Adonit’s new Jot Script 2 ($75, aka Jot Script 2 Evernote Edition) is the first digital stylus I’ve tested with full iPad Air 2 compatibility. As the sequel to Adonit’s 2013-vintage Jot Script Evernote Edition, it borrows a lot of its predecessor’s design and functionality, but also improves upon it in several ways. Beyond adding iPad Air 2 support, it has a thinner body, and a rechargeable battery rather than a disposable one, all at the same price as last year’s model…

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Review: Anker’s Jump Starter Portable Charger brings cars and iPhones back to life in emergencies

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Anker specializes in accessories that deliver uncommon value. Like gigantic batteries that cost as little as small ones. Six-port USB chargers that are less expensive than two Apple one-port chargers. And iPhone battery cases that outperform rivals sold for twice the price. So it’s only natural that the company would leverage its power expertise to go beyond resuscitating little Apple devices and assist with real emergencies. With roughly the same footprint as its Astro E7 — a battery capable of fully recharging any iPad Air twice — the same-priced Jump Starter Portable Charger ($80) goes in a slightly different direction. You still get a pretty big 10,000mAh battery that can charge two Apple devices at once, but instead of E7’s third USB port, Anker includes jumper cables that can bring dead cars back to life.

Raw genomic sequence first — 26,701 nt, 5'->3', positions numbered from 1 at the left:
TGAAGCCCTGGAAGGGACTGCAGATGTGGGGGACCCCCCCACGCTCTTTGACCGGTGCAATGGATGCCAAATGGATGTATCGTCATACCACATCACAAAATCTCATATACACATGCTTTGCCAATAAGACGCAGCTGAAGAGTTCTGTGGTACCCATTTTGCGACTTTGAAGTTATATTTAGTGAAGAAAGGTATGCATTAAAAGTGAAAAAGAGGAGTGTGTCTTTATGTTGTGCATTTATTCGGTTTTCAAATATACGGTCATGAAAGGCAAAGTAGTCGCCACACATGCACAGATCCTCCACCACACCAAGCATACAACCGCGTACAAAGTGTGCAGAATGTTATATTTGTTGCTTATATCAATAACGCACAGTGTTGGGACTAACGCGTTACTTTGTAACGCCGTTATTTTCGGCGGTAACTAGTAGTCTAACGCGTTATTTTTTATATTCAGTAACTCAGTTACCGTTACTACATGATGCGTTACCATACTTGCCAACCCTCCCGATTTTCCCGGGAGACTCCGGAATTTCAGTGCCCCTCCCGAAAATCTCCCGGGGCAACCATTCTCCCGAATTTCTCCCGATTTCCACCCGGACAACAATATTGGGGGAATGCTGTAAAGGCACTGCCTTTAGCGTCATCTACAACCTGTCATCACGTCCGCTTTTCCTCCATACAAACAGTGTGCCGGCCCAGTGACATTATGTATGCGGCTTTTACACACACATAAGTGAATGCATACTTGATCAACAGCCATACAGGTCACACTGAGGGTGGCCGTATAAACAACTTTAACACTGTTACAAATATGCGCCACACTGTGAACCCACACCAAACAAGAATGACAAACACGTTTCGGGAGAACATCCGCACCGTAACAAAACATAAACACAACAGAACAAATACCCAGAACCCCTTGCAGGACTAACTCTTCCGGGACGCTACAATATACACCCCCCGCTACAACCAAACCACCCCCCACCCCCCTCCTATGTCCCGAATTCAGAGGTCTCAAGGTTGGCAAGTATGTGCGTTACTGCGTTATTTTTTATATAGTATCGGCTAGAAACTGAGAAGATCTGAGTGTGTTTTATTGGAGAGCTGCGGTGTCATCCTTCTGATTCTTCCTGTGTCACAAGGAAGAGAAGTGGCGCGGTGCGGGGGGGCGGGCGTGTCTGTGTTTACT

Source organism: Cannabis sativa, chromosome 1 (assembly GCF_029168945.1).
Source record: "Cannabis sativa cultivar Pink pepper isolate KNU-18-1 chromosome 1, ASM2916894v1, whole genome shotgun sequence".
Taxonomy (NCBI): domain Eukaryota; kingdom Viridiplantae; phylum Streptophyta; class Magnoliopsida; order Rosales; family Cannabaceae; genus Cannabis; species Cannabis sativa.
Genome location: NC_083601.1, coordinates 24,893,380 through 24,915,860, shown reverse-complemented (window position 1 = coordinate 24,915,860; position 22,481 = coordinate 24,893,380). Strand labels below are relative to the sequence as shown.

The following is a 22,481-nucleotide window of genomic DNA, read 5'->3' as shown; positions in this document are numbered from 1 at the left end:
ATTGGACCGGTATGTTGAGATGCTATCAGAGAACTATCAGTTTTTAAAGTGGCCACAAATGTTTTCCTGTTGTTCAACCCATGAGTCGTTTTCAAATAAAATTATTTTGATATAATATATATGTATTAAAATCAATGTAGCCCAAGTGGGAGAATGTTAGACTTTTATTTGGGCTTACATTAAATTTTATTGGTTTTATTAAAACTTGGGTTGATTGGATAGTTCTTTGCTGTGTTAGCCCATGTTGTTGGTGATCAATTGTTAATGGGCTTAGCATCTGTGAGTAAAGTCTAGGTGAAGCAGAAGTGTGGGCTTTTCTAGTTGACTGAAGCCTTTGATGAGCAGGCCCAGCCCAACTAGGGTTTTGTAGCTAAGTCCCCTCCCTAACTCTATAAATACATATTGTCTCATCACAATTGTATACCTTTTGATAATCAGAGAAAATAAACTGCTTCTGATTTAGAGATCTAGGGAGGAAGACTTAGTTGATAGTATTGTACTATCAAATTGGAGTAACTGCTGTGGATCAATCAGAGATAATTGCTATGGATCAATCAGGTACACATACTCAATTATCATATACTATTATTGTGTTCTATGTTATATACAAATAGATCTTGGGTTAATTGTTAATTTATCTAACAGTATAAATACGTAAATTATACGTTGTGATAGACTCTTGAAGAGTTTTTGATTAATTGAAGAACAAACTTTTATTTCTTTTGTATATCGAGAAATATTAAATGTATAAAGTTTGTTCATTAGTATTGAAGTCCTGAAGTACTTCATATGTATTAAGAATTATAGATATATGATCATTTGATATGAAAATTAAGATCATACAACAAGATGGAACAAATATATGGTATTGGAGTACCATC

Like all of the Anker products I’ve covered, Jump Starter is thoughtfully designed, efficiently packaged, and aggressively priced relative to competing products. Moreover, unlike some of the cobbled-together 3-in-1 accessories I’ve tested, its feature set actually addresses a related collection of problems a driver may have. But it’s not as much of an iPad-charging powerhouse as Astro E7; it’s best-suited to iPhone users. So is it the right battery pack for you? Read on…

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Review: Incipio’s offGRID Shine expands iPhone 6 battery cases with an optional Dock for charging

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Apple’s lack of interest in releasing official iPhone 6 docks has created an opportunity for third-party product developers, notably including HiRise maker Twelve South and battery case maker Mophie, which is rolling out iPhone 6 and iPhone 6 Plus versions of its Juice Pack Dock. Incipio has decided to join the pack with its own options: the offGRID Dock ($40) and several new offGRID battery cases, starting with offGRID Shine ($90, available online for $81). The pitch: pay a little more than the excellent offGRID Express (review) and you get a fancier case with support for dockable recharging. Later, you can purchase the dock separately if you want it.